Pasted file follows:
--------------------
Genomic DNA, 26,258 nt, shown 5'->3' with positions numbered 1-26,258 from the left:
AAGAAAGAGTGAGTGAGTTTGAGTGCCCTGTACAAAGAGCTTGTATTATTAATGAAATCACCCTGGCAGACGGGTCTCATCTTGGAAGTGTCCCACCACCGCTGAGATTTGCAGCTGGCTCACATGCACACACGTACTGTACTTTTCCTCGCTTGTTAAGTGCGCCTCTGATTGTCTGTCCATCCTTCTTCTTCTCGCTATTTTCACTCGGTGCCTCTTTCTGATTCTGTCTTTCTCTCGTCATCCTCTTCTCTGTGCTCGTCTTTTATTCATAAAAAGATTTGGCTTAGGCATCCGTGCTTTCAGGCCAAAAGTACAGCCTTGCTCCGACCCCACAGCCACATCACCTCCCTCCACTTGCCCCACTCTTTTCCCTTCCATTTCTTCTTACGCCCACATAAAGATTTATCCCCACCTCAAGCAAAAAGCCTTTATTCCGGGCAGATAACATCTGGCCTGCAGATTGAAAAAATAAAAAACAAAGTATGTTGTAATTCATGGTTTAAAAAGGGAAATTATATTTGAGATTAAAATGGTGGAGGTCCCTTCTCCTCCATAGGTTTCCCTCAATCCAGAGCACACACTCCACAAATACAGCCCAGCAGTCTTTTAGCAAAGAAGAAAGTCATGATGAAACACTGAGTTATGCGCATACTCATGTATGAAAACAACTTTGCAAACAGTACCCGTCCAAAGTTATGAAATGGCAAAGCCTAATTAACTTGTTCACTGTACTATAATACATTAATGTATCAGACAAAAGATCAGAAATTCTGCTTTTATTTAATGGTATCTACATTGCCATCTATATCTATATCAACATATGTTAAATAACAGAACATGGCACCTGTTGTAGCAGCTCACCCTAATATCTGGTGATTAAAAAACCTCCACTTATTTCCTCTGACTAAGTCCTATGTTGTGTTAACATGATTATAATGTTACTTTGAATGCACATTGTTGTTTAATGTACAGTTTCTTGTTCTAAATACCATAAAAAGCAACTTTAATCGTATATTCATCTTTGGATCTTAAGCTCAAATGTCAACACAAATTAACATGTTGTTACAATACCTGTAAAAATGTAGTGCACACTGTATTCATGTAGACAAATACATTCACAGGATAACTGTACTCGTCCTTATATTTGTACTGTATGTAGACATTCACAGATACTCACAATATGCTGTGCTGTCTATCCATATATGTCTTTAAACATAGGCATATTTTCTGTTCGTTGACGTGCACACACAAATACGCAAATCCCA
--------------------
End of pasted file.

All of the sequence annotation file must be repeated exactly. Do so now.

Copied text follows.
Genomic DNA, 26,258 nt, shown 5'->3' with positions numbered 1-26,258 from the left:
AAGAAAGAGTGAGTGAGTTTGAGTGCCCTGTACAAAGAGCTTGTATTATTAATGAAATCACCCTGGCAGACGGGTCTCATCTTGGAAGTGTCCCACCACCGCTGAGATTTGCAGCTGGCTCACATGCACACACGTACTGTACTTTTCCTCGCTTGTTAAGTGCGCCTCTGATTGTCTGTCCATCCTTCTTCTTCTCGCTATTTTCACTCGGTGCCTCTTTCTGATTCTGTCTTTCTCTCGTCATCCTCTTCTCTGTGCTCGTCTTTTATTCATAAAAAGATTTGGCTTAGGCATCCGTGCTTTCAGGCCAAAAGTACAGCCTTGCTCCGACCCCACAGCCACATCACCTCCCTCCACTTGCCCCACTCTTTTCCCTTCCATTTCTTCTTACGCCCACATAAAGATTTATCCCCACCTCAAGCAAAAAGCCTTTATTCCGGGCAGATAACATCTGGCCTGCAGATTGAAAAAATAAAAAACAAAGTATGTTGTAATTCATGGTTTAAAAAGGGAAATTATATTTGAGATTAAAATGGTGGAGGTCCCTTCTCCTCCATAGGTTTCCCTCAATCCAGAGCACACACTCCACAAATACAGCCCAGCAGTCTTTTAGCAAAGAAGAAAGTCATGATGAAACACTGAGTTATGCGCATACTCATGTATGAAAACAACTTTGCAAACAGTACCCGTCCAAAGTTATGAAATGGCAAAGCCTAATTAACTTGTTCACTGTACTATAATACATTAATGTATCAGACAAAAGATCAGAAATTCTGCTTTTATTTAATGGTATCTACATTGCCATCTATATCTATATCAACATATGTTAAATAACAGAACATGGCACCTGTTGTAGCAGCTCACCCTAATATCTGGTGATTAAAAAACCTCCACTTATTTCCTCTGACTAAGTCCTATGTTGTGTTAACATGATTATAATGTTACTTTGAATGCACATTGTTGTTTAATGTACAGTTTCTTGTTCTAAATACCATAAAAAGCAACTTTAATCGTATATTCATCTTTGGATCTTAAGCTCAAATGTCAACACAAATTAACATGTTGTTACAATACCTGTAAAAATGTAGTGCACACTGTATTCATGTAGACAAATACATTCACAGGATAACTGTACTCGTCCTTATATTTGTACTGTATGTAGACATTCACAGATACTCACAATATGCTGTGCTGTCTATCCATATATGTCTTTAAACATAGGCATATTTTCTGTTCGTTGACGTGCACACACAAATACGCAAATCCCA